Saying Goodbye to Grandfather

7 Jun

by Alma Younger
7th Grade

Green, green, green everywhere. The terraced hilltops cascaded down the mountain, reflecting everything: the world, the grass, the sky, and my family. In the distance I could see our little one-room house nestled in between the slopes and the other houses, its thatched roof and muddy walls (built by my father and my after we migrated south last summer.) I thought about the warm stove and the rice and the place in the roof where the rain leaked in. I secretly loved when it came time to plant the rice very year, because even though it as hard work and we were going from dawn until much later than dusk, it also represented new hope and a potentially better harvest. I would wade in the mucky water up to my ankles and feel the mud squish between my toes. I would plant the seeds in the earth and convince myself that everything was going to be okay.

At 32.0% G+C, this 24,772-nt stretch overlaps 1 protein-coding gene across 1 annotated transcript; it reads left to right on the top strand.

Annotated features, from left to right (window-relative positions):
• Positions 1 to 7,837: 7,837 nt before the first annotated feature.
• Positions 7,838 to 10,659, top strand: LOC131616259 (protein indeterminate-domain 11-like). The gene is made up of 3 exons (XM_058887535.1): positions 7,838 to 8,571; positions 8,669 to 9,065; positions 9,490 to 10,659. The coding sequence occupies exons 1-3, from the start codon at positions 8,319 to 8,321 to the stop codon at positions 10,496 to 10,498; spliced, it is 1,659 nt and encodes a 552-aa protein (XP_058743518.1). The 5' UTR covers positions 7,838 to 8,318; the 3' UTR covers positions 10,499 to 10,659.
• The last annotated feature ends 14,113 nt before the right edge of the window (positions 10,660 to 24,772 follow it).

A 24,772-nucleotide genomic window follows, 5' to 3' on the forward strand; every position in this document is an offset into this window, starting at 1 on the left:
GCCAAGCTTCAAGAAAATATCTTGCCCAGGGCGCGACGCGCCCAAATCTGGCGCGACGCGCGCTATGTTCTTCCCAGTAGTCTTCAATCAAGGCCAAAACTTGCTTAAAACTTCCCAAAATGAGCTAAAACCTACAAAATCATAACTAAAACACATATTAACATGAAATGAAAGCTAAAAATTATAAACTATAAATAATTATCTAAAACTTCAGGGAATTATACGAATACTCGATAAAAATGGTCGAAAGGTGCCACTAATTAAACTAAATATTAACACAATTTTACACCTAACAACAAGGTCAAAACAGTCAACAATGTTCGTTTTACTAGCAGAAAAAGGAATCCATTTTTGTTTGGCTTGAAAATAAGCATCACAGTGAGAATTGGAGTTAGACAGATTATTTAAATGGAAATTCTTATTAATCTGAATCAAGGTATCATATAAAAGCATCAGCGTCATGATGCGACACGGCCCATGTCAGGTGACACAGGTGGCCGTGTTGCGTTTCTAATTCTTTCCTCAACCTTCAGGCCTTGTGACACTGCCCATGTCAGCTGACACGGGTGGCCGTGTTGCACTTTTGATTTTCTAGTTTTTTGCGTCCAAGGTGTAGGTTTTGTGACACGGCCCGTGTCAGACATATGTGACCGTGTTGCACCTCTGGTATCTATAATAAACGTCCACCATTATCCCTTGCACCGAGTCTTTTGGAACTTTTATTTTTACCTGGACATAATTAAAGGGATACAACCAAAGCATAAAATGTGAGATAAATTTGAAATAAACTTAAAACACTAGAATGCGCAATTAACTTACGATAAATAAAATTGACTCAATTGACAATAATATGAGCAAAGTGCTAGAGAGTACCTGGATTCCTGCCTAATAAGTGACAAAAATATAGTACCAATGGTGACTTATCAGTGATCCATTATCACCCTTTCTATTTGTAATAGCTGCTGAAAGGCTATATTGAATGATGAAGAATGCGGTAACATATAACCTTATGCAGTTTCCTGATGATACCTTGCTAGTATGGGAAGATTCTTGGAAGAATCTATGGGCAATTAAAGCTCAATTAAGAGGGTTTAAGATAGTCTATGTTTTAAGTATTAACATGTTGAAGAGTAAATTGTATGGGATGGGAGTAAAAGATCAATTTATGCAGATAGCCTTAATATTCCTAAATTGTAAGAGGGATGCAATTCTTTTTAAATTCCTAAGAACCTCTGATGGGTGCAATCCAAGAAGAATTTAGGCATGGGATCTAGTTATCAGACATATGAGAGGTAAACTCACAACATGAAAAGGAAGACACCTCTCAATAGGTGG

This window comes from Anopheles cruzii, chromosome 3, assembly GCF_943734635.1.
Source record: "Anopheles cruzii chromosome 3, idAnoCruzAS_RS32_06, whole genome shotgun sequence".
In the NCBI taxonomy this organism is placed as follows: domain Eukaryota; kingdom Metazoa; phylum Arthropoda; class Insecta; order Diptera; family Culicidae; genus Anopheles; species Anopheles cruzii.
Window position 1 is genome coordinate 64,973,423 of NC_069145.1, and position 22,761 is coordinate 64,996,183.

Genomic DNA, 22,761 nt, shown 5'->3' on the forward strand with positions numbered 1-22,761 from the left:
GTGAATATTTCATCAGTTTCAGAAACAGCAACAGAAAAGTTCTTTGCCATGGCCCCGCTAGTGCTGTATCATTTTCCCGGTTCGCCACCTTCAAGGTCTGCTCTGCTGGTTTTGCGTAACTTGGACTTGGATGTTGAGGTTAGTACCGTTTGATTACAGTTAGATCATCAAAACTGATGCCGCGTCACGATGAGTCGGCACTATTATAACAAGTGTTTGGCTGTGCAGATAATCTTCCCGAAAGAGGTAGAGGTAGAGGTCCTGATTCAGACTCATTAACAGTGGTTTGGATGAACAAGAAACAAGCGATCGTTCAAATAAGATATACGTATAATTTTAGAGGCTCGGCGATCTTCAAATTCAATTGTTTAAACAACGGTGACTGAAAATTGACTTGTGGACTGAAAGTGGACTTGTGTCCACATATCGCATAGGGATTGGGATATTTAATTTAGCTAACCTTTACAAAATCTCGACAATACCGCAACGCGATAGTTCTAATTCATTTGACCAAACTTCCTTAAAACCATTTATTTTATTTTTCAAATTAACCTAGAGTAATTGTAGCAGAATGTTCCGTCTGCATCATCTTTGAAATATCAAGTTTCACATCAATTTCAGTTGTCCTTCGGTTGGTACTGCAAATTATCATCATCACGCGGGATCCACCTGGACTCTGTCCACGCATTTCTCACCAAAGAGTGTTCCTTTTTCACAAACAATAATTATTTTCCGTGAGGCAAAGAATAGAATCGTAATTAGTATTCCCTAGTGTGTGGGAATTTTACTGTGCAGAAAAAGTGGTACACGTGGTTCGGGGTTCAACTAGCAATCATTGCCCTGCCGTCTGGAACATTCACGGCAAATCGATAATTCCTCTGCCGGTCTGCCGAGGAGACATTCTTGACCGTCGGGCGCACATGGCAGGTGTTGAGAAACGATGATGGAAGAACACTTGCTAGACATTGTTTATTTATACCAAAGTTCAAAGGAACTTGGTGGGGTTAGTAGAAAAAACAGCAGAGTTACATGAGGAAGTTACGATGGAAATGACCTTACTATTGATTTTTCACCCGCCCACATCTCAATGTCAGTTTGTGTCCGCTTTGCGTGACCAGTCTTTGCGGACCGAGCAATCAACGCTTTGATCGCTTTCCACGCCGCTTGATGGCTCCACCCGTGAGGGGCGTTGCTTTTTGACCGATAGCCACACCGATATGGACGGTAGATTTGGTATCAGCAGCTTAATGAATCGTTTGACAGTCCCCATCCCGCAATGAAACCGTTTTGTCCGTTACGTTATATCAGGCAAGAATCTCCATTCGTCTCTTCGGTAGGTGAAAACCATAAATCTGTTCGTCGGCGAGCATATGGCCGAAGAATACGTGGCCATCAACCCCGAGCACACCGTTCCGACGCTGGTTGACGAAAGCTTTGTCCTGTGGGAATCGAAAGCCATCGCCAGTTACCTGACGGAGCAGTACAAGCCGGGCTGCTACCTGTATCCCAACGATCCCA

But now, walking away from everything I love and know how to do, I wasn’t sure if I would belong in the city. I had to try though. My grandfather was sick and my parents were nursing him, and my sister couldn’t go to the city, so it had to be me. Me, Jin Ling Lum, in the city, earning money to pay Zho Bai Wum (the medicine woman we’d heard had saved many dying people with her treatments who were before unable to be cured), and living far, far away.

I remember when they first brought the new rice from a land that I had never heard of. The rice was rumored to resist the droughts and grow twice as fast. And it proved its worth. It was magnificent: so many crops sprouted up and my family had so much to eat. None of us left a meal hungry and we had so much rice to sell! But there is never enough money in the world, and with my grandfather dying and my parents preoccupied and unable to keep him alive for much longer, I was needed somewhere else: the city.

The trek was long and hard and it forced me to stop several times, catch my breath, and focus all of my energy on walking. Would life in the city be this hard? Would it be harder? I was so nervous that I caught my food on a rock and fell, hard. I began to bleed and tore a piece of my clothing off to bind the wound. It was a jagged, deep cut running across my kneecap down to my shin. I wiped the sweat off of my brow and my hand came away bloody, so I must be bleeding there, too. Was this how much grandfather hurt every day? Did he feel as helpless as I did right now?